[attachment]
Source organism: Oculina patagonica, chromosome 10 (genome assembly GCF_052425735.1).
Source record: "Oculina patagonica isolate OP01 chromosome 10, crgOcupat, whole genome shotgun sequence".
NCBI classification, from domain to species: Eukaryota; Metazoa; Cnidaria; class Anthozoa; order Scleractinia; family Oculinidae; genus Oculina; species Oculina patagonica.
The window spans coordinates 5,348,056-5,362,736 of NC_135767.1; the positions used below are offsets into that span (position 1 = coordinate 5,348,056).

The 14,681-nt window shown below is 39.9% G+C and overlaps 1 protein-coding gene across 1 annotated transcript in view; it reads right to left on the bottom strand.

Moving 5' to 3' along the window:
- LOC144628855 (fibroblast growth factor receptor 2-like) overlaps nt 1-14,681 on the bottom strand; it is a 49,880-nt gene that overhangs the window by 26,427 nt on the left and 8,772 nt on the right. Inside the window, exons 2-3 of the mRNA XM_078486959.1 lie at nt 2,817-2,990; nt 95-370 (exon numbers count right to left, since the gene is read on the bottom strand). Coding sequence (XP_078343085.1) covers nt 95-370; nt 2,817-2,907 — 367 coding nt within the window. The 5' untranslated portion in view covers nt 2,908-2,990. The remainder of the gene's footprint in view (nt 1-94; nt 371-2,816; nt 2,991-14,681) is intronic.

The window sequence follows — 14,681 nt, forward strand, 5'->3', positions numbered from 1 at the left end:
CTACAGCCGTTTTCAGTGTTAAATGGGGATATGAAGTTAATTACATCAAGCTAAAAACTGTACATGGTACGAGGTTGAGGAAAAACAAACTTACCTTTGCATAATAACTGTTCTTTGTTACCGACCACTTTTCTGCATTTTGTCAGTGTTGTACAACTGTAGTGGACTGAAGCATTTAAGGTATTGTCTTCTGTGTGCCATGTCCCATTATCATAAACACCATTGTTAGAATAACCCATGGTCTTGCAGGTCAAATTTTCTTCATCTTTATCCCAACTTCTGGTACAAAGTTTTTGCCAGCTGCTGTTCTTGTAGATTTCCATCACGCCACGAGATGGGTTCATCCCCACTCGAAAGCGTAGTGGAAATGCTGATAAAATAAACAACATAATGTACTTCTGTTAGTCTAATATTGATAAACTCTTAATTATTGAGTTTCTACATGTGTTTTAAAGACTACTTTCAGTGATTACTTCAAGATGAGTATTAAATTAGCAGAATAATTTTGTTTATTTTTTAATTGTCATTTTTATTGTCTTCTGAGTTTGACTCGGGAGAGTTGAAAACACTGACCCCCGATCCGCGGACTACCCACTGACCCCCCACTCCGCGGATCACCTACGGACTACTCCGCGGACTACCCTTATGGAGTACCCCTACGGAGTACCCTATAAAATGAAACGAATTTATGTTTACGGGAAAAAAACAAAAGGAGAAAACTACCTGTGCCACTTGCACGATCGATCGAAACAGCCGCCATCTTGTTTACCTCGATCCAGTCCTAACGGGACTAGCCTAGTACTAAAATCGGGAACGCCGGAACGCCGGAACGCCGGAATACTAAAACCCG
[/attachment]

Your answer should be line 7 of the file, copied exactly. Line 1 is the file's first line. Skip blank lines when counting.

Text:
- LOC144628855 (fibroblast growth factor receptor 2-like) overlaps nt 1-14,681 on the bottom strand; it is a 49,880-nt gene that overhangs the window by 26,427 nt on the left and 8,772 nt on the right. Inside the window, exons 2-3 of the mRNA XM_078486959.1 lie at nt 2,817-2,990; nt 95-370 (exon numbers count right to left, since the gene is read on the bottom strand). Coding sequence (XP_078343085.1) covers nt 95-370; nt 2,817-2,907 — 367 coding nt within the window. The 5' untranslated portion in view covers nt 2,908-2,990. The remainder of the gene's footprint in view (nt 1-94; nt 371-2,816; nt 2,991-14,681) is intronic.